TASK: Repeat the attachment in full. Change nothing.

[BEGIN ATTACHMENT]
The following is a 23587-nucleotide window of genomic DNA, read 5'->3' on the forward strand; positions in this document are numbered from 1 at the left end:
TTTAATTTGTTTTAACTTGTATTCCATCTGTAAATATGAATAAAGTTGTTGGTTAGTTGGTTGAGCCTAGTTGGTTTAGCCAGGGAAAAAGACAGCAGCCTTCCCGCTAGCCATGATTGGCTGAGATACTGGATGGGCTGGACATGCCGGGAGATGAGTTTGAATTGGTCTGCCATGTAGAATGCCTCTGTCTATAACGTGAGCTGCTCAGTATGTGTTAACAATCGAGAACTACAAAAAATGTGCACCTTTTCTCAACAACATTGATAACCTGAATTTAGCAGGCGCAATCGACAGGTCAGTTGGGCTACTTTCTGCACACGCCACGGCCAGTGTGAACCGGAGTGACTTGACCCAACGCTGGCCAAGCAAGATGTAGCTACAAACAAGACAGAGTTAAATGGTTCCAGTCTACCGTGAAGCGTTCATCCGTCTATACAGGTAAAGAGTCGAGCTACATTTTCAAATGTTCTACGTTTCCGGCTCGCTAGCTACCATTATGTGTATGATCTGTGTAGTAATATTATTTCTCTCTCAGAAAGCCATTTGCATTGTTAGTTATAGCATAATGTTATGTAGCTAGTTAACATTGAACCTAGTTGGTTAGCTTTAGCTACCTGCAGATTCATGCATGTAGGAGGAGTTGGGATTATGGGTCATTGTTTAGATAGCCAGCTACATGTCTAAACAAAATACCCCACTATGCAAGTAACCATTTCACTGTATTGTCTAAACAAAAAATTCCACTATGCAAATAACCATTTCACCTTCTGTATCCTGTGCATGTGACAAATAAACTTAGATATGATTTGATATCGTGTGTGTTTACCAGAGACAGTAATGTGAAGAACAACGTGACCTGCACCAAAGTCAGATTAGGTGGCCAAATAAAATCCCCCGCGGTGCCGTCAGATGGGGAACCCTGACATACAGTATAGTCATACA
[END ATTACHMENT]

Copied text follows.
The following is a 23587-nucleotide window of genomic DNA, read 5'->3' on the forward strand; positions in this document are numbered from 1 at the left end:
TTTAATTTGTTTTAACTTGTATTCCATCTGTAAATATGAATAAAGTTGTTGGTTAGTTGGTTGAGCCTAGTTGGTTTAGCCAGGGAAAAAGACAGCAGCCTTCCCGCTAGCCATGATTGGCTGAGATACTGGATGGGCTGGACATGCCGGGAGATGAGTTTGAATTGGTCTGCCATGTAGAATGCCTCTGTCTATAACGTGAGCTGCTCAGTATGTGTTAACAATCGAGAACTACAAAAAATGTGCACCTTTTCTCAACAACATTGATAACCTGAATTTAGCAGGCGCAATCGACAGGTCAGTTGGGCTACTTTCTGCACACGCCACGGCCAGTGTGAACCGGAGTGACTTGACCCAACGCTGGCCAAGCAAGATGTAGCTACAAACAAGACAGAGTTAAATGGTTCCAGTCTACCGTGAAGCGTTCATCCGTCTATACAGGTAAAGAGTCGAGCTACATTTTCAAATGTTCTACGTTTCCGGCTCGCTAGCTACCATTATGTGTATGATCTGTGTAGTAATATTATTTCTCTCTCAGAAAGCCATTTGCATTGTTAGTTATAGCATAATGTTATGTAGCTAGTTAACATTGAACCTAGTTGGTTAGCTTTAGCTACCTGCAGATTCATGCATGTAGGAGGAGTTGGGATTATGGGTCATTGTTTAGATAGCCAGCTACATGTCTAAACAAAATACCCCACTATGCAAGTAACCATTTCACTGTATTGTCTAAACAAAAAATTCCACTATGCAAATAACCATTTCACCTTCTGTATCCTGTGCATGTGACAAATAAACTTAGATATGATTTGATATCGTGTGTGTTTACCAGAGACAGTAATGTGAAGAACAACGTGACCTGCACCAAAGTCAGATTAGGTGGCCAAATAAAATCCCCCGCGGTGCCGTCAGATGGGGAACCCTGACATACAGTATAGTCATACA